Richard Douglas Jack, doctor: born Vancouver, British Columbia 10 December 1936; MD 1962; Medical Director, Heatherwood and Wexham Park NHS Hospital Trust 2001-05; married 1959 Adrienne Emelia (two sons, one daughter); died Slough, Berkshire 9 July 2006.
Raising standards in anaesthesia, not just in Britain but worldwide, was Richard Jack's life work. He was an outstanding teacher and a good linguist whose special contribution was to initiate and carry through projects to improve anaesthetic training and introduce British hospital management concepts to Eastern Europe and the former Soviet Union.
His contribution began in Poland before the Wall came down. From 1991 he organised annual refresher courses in anaesthesiology in Moscow and St Petersburg and also in the the Baltic states - Latvia, Estonia and Lithuania. He trained anaesthetists in Yekaterinburg in the Urals region and in Bulgaria and Hungary.
With Foreign Office support, he initiated contacts with Belarussian hospital managers at a three-day meeting in Minsk in 1994, which led to visits by Belarussian managers to UK hospitals. Dr Keith Thomson, a colleague who was involved with Jack in this work and now helps to carry it on, says that Jack's lively lectures and genial presence were a big factor in the success of an initiative which was very much his idea.
Jack once confided to Thomson that he felt that perhaps his contribution to humanity would lie in having persuaded the medical profession in the former Soviet Union countries to increase the obligatory training time in anaesthesia from one to two years. (In Britain the training period is roughly seven years).
This work was the culmination of a global teaching career. In the 1980s Jack was an examiner for the European Academy of Anesthesiology - he worked in French, Swedish and German. He became visiting professor at Harvard and Columbia universities; he lectured in India, Sri Lanka, Africa and Australia.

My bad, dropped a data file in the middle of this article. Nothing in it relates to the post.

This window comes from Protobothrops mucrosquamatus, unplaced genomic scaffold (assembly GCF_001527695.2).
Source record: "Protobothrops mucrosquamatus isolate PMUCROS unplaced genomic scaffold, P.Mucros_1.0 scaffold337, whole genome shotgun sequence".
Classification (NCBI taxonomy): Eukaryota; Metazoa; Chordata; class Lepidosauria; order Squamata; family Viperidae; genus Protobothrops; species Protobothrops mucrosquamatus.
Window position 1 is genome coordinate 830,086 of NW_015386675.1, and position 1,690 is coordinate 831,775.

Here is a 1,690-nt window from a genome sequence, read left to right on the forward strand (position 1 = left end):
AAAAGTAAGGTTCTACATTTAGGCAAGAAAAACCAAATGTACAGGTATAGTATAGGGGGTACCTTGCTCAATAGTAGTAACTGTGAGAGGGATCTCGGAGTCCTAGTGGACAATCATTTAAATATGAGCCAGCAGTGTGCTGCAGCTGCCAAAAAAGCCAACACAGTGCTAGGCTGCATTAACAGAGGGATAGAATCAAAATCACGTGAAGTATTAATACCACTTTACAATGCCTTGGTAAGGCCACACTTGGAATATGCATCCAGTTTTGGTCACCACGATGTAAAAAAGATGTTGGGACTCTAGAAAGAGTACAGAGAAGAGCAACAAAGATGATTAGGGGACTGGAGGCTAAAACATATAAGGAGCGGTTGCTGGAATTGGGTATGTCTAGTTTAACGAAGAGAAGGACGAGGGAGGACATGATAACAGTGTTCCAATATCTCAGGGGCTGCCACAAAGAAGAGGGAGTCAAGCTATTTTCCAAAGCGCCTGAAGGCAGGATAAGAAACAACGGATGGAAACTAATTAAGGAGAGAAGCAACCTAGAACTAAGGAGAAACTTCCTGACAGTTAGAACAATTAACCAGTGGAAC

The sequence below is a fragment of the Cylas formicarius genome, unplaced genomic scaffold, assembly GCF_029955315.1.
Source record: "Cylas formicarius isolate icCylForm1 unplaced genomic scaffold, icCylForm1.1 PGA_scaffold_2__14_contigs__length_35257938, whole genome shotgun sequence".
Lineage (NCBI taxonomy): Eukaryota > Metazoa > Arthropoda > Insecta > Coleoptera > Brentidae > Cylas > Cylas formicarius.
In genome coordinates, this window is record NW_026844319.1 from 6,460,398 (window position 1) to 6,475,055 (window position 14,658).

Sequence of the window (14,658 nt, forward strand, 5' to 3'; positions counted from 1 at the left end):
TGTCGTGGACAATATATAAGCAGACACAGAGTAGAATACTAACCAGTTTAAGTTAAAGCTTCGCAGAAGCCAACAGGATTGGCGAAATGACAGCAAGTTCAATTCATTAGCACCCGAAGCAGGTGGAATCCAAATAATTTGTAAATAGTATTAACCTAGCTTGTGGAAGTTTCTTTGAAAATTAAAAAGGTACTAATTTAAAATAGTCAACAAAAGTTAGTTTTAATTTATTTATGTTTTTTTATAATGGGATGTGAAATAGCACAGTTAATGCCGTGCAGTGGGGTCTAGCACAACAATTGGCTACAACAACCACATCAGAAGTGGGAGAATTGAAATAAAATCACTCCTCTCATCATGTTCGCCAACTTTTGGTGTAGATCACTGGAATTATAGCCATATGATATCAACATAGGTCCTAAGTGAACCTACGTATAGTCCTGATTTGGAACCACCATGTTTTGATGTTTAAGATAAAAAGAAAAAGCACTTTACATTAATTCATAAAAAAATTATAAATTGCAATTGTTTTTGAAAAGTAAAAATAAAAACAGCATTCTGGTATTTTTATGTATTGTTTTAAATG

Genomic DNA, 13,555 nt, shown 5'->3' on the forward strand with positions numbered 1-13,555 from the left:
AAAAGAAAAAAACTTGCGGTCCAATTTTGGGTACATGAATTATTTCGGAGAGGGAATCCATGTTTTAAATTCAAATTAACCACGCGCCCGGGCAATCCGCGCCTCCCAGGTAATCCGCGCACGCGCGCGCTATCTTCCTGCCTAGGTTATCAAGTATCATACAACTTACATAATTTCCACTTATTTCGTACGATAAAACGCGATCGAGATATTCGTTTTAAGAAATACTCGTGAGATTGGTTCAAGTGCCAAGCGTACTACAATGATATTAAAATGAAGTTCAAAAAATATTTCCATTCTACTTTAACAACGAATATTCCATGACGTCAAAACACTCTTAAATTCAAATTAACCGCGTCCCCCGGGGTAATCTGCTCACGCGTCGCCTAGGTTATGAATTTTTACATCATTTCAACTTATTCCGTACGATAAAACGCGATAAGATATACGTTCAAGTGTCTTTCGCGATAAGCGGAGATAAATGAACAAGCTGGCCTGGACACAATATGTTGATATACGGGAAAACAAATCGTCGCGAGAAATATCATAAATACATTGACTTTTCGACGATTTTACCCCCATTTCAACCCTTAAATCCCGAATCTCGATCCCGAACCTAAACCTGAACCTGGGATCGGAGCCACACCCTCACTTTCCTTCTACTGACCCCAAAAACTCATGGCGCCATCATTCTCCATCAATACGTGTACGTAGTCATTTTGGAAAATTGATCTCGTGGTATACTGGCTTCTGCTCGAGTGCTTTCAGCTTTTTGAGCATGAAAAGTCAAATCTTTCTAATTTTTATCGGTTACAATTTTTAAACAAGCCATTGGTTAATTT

In 2001 he became Medical Director at Heatherwood and Wexham Park NHS Hospital Trust at a stressful time for the Health Service. His own health was already failing but he battled valiantly with the legal and financial problems which inevitably occur in such a job. He was probably glad to retire in 2005 so that he could spend more time in Normandy. Sadly the time alloted was short - little more than a year. He died in the hospital where he had spent so much of his working life.
Richard Douglas Jack was born in British Columbia in 1936. He had Scottish blood on his father's side and Australian on his mother's. At school he enjoyed learning foreign languages and eventually came to be proficient in four - Swedish, Russian, French and German. He was athletic too - swimming breaststroke for Canada in the Empire Games in Vancouver in 1954 and in the 1955 Pan American Games in Mexico. (Extraordinarily, he had managed to compete at this high level with an undiagnosed hole-in-the-heart, which was not rectified until he was in his sixties).
He qualified at the Magill University medical school in Montreal, but soon found the inequalities in care inherent in North American medicine unacceptable. So in 1968 he - and Adrienne, the stylish girl from Seattle he had married in 1959 - migrated to Britain, where he worked under Professor Gordon Robson at the Hammersmith Hospital and then in 1972 made his final move to Wexham Park as a consultant. He never regretted his decision to opt for public medicine; he was committed to serving a free and accessible health service - whatever its limitations.
He lived happily and sociably in East Sheen in west London. He had broad interests outside medicine: he loved cooking, the theatre and music - where his taste was eclectic, ranging from country and western to atonal operas. He was immensely proud of his two sons, Richard and Ian, and his daughter, Emma. He was the quintessential "good doctor" - the man who chooses to help all the sick, and to teach others to do so effectively. Unlike many highly intelligent people he was modest, accessible, unassuming - qualities which were the basis of his remarkable ability to encourage and inspire (He was, for example, deeply influential in my own daughter's decision to become a doctor).
It was typical that when he left his post as Medical Director at Wexham Park he had leaving parties for colleagues at every level of the hospital work-chain. He was, as one of his colleagues put it, "a big human being" as well as a good doctor.
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